I look back on these trips fondly, and appreciate that almost all memories include someone who I was able to share them with- no matter how unique. This includes a return into the depths of Bardia National Forest to look for the elusive Bengal Tiger, only this time on foot and not from the protective height of an elephant's back. In 2008, Dad and I spent 24 hours on the back of elephants hunting through 10' high grass to see a tiger for 2 seconds. What can only be described as a mishmash of adrenaline, boredom, intrigue and physical discomfort to see one of nature's most rare and beautiful of creatures in it's natural habitat truly does disservice to the experience, as it is one of Dad's and my highlight adventures together and I wouldn't trade it for the world. But what amazes me is that I managed to make it back there. The country of Nepal is as remote as it gets, and Bardia is a day's travel from Kathmandu. So to have the immense fortune to return, and to have friends that actually work and live there, dedicating their careers to protecting Nepal's wildlife is incredibly special. To drop off an elephant, enter the food chain and wander the forest in search of creatures who had killed and eaten our guides father in the mid-80's is a bit insane. But, exciting nonetheless.

So this may explain why this time around, for this particular climb on Amadablam (22,300') isn't as full of chaos and wonderment as the 2008 Everest climb was. I know people there, from the Sherpas who I'll be climbing alongside, the team administrators who are pulling together permits and back-end logistics, the dear and close friends who I consider brothers & am now tied in with their businesses- tourism, hotels, wildlife. Nepal, to me is a nation fill of warm-spirited, smiling people whose hearts are bursting from their chests. I am fully confident that in reaching Kathmandu, the portions of the trip not fully in-place will take form quickly as typically is the case there. All my gear is packed and in the belly of a 777 bound for Thailand and I'm excited to just get boots to trail and set off for base camp.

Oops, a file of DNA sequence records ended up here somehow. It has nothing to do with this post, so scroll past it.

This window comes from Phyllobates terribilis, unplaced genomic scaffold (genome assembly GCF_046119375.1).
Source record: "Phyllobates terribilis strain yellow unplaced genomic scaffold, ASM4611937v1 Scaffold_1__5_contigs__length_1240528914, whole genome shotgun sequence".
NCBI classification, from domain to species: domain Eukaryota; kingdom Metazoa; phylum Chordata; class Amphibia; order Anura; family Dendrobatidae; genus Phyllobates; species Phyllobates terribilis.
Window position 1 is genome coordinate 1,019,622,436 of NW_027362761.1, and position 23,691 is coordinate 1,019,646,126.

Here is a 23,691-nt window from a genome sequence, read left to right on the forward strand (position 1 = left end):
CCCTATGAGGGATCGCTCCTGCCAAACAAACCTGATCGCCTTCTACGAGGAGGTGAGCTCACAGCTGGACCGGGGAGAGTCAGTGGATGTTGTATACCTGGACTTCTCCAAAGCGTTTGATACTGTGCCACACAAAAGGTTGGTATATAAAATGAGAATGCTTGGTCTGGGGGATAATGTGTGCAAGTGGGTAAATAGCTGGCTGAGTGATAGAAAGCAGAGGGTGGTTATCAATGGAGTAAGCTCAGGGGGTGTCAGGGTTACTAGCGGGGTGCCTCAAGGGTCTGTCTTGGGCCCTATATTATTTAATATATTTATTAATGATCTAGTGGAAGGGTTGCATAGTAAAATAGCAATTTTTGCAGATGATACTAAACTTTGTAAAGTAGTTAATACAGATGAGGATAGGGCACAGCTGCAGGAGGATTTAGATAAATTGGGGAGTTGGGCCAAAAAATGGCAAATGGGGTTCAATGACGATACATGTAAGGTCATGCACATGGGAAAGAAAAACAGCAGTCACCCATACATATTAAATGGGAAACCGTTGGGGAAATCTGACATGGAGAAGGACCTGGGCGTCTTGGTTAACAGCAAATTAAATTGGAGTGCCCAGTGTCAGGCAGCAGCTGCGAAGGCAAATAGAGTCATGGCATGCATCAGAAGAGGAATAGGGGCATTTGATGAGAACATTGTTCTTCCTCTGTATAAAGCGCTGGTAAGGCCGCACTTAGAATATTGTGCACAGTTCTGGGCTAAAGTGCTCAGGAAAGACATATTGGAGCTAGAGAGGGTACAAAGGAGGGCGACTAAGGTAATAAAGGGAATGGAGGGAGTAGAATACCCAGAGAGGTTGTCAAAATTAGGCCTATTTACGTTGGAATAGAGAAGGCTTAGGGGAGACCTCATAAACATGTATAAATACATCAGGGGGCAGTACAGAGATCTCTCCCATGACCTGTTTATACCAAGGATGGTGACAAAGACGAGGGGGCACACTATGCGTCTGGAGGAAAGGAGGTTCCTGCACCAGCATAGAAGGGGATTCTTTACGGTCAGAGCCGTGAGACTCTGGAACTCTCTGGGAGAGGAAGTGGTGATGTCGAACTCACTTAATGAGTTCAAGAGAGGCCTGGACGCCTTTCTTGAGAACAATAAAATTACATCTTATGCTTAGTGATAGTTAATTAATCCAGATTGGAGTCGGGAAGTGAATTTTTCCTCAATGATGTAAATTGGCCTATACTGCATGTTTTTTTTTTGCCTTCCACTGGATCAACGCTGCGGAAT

I left Seattle yesterday after one of the most chaotic and time intensive months I have spent in a job. Microsoft is now completing it's annual Giving Campaign (a monthlong period where people give back to their community through donations, volunteer hours and events designed to bring attention to charities and causes) and having been heavily caught up in that, my ability to do things like pack for Amadablam distilled down into a 3 hour whirlwind of activity the night before I flew, and the day of travel.

Before I knew it, the time had come to leave for Sea-Tac and the last of the packing was complete. Then I winged it off to Japan, and the first leg of this new adventure was underway.